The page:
Tri-Cities Water Follies

Pasco-Kennewick-Richland, Washington


Annual events include/have included: The Cavalcade of Drums D&BC show, parades, unlimited hydroplane races, boat races, a western show, the Blue Angels (jets), swim meet, talent shows, beauty contests, food, and a whole lotta fun.


The Drum Corps Show

The first “Water Follies / Cavalcade of Drums” drum corps show was held July 16, 1960, hosted by the Pasco Junior Legion Drum & Bugle Corps, later known as the Columbians.  This was their home show.

The last Cavalcade of Drums, corps show was July 14, 1973. 

No Columbians show in 1974 or in 1975.  They disbanded at the end of the 1975 season.


The Downtown Pasco Water Follies Parade.  

The Water Follies celebration originated in Pasco in 1941.  This is where most of the happenings took place, including the parade, which was the climatic event.

In 1960, the Pasco Water Follies was renamed the “Tri-Cities Water Follies” to reflect the participation of the entire community.  The main events were relocated to Columbia Park.  The adult parade was still in Pasco and the kiddie’s parade was in Richmond.

According to a friend who marched in the “short” downtown Pasco parade in 1960 and ‘61, the buildings reflected and intensified all that 90-degree heat back onto the street.  It was HOT!  But he believes that the Columbia Park parade conditions were worse due to its greater length, and almost total lack of spectators (except at the reviewing stand).  A parade without spectators?  What’s the point?  It’s antithetical.  And in that heat, it’s outright DIABOLICAL.

(Coincidentally, the Chairman of the Water Follies Grand Parade from 1959 thru 1962 was Earl Halverson, the manager of the Columbians)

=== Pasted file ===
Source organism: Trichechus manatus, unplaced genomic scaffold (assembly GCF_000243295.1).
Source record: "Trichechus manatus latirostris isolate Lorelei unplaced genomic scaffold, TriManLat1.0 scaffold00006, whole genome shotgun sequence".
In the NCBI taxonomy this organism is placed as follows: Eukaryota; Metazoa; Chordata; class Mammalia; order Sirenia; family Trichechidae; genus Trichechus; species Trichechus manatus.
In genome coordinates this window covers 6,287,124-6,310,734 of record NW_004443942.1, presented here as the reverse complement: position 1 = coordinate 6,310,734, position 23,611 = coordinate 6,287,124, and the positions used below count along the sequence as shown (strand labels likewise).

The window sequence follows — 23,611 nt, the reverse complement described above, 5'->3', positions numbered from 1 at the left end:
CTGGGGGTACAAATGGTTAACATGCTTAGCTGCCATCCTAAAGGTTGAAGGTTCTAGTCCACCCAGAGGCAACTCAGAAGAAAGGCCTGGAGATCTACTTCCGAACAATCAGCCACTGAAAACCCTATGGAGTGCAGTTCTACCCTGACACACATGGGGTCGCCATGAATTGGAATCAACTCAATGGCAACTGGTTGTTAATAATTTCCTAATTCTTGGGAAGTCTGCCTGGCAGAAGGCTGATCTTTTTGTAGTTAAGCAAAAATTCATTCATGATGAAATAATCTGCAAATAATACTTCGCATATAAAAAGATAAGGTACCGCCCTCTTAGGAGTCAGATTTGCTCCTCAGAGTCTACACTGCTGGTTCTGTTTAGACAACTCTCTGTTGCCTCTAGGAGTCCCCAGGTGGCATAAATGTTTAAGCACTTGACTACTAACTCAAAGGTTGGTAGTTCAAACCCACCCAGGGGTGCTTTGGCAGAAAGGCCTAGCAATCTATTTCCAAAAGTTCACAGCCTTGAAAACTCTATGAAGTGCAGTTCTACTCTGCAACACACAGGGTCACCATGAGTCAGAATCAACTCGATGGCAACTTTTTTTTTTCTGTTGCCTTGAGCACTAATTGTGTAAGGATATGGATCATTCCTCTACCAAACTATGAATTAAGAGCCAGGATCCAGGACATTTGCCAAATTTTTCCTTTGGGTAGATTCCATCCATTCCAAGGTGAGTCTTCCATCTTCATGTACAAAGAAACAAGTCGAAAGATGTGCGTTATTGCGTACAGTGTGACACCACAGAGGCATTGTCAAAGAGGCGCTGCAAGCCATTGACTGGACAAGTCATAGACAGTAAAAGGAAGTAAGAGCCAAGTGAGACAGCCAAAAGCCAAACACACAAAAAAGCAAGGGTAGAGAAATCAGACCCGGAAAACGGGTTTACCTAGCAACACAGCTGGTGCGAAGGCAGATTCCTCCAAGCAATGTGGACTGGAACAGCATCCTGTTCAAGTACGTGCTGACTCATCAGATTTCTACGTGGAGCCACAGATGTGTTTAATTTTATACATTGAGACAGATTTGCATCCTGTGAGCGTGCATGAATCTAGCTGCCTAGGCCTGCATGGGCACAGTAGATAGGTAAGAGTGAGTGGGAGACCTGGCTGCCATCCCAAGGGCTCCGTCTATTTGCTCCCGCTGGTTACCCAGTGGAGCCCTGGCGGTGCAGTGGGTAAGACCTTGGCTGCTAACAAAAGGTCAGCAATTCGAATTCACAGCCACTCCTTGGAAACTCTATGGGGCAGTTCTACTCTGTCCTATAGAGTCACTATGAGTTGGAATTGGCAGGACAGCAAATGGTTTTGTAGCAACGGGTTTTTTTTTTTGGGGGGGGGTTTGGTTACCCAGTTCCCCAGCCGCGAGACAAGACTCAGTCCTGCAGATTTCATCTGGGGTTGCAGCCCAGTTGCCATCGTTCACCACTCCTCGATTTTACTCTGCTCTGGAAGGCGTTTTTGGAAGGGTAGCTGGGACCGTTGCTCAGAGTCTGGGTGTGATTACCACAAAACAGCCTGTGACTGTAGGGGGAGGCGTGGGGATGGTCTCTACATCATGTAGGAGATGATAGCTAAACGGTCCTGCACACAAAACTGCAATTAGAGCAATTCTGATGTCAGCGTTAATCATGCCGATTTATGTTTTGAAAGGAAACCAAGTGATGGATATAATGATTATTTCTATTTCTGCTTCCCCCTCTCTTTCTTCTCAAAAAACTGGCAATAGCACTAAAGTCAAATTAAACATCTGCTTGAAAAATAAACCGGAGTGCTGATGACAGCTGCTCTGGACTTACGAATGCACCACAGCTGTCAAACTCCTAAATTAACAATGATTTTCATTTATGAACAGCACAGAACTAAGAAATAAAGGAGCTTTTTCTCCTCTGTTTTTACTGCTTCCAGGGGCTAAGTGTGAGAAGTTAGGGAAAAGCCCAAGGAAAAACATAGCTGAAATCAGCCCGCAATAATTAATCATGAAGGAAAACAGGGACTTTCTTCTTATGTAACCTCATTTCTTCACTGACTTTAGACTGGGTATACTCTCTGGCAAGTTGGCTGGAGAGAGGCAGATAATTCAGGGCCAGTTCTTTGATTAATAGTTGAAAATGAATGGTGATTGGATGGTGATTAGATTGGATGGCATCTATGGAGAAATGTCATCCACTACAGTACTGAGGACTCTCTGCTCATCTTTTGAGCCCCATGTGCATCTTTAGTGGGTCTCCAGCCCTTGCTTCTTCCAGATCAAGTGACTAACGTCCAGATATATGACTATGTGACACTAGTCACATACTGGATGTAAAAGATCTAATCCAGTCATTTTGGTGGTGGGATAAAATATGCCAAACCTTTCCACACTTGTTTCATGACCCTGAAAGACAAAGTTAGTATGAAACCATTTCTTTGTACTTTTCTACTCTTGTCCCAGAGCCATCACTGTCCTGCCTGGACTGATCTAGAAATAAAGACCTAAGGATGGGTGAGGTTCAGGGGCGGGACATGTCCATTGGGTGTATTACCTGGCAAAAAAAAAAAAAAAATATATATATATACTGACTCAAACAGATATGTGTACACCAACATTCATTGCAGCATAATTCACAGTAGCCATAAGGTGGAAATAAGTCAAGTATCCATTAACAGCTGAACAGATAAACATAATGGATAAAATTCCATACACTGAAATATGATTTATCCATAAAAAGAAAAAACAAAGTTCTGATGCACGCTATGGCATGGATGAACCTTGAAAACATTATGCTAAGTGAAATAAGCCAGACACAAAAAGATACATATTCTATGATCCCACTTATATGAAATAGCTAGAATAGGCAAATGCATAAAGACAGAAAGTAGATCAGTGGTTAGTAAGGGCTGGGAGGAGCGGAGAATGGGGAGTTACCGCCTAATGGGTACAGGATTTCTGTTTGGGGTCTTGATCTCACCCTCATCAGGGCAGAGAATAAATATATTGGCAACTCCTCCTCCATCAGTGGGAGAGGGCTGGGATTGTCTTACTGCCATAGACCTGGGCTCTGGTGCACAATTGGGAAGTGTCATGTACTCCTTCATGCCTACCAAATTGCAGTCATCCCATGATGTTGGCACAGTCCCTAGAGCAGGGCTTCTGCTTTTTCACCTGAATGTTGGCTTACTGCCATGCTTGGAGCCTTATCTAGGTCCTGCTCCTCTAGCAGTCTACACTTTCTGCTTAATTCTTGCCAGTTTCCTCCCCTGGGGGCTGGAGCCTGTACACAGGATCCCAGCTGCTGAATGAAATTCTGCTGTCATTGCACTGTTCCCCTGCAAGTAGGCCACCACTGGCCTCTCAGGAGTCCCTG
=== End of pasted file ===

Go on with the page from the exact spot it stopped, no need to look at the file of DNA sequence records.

The Columbia Park Parade.  AKA: “The Columbia Cooker”

1962 was the first year for the Columbia Park parade.

As corps members in the 70’s, we marched a lot of parades; I mean we marched an easy 10 or more parades a year.  It was an avenue to raise cash and sometimes it was a prerequisite for entering that evening’s show. 

I remember marching for MILES (4.5 to be exact) in the Columbia Park parade prior to the Columbians show.  On that desolate strip of asphalt in 90+ degree heat with almost NO SPECTATORS.  My feet were hot from the road, people fainted, your uniform clung to your sweaty body, and people ate salt tablets like M&M’s.  [I had never heard of salt tablets before this parade.  Salt what?]

That parade tested your mettle, especially for those of us from the west side of the mountains who never saw 90-degree heat.  We were not acclimated to that.

It wasn’t until I wrote this article, did I realize the Columbians (the locals) did not wear their regular uniforms, but wore tennis shoes and shorts instead.  Smart.  Really smart.  We weren’t so smart.  We wore our standard bucks and wool pants.  Go figure.


The End?

The last Cavalcade of Drums was in 1973.  Has there been any drum corps marching through Columbia Park since then?  Have others relished the experience like we have?  We do not know.


That parade was a rite of passage, a memorable event in a young life, and most importantly, it was fun.

Jan 28, 2021

Select photos to enlarge



1962 Seattle Thunderbirds

The first year of the Columbia Park parade route







1969 Bellevue Sentinels





1973 Seattle Shamrocks



Does anyone have more photos of this parade? 

The Hawks in 1972 had a real hard time at the parade (as did others).  Our parents helped get the Hawks’ kids cooled down by taking water and ice out to them while they were marching.  Brutal parade.  Legendary.




The 1974 Black Watch (Auburn, WA) tour schedule shows the July 13th event as the “Cavalcade of Drums” contest and “Hell Parade”.

Very cool!!


I’m telling you folks, there is no hyperbole on this page, just facts.  This brutal parade was a defining moment in a young life.

It was the most physically and mentally challenging parade most of us have ever done.

Simply awesome.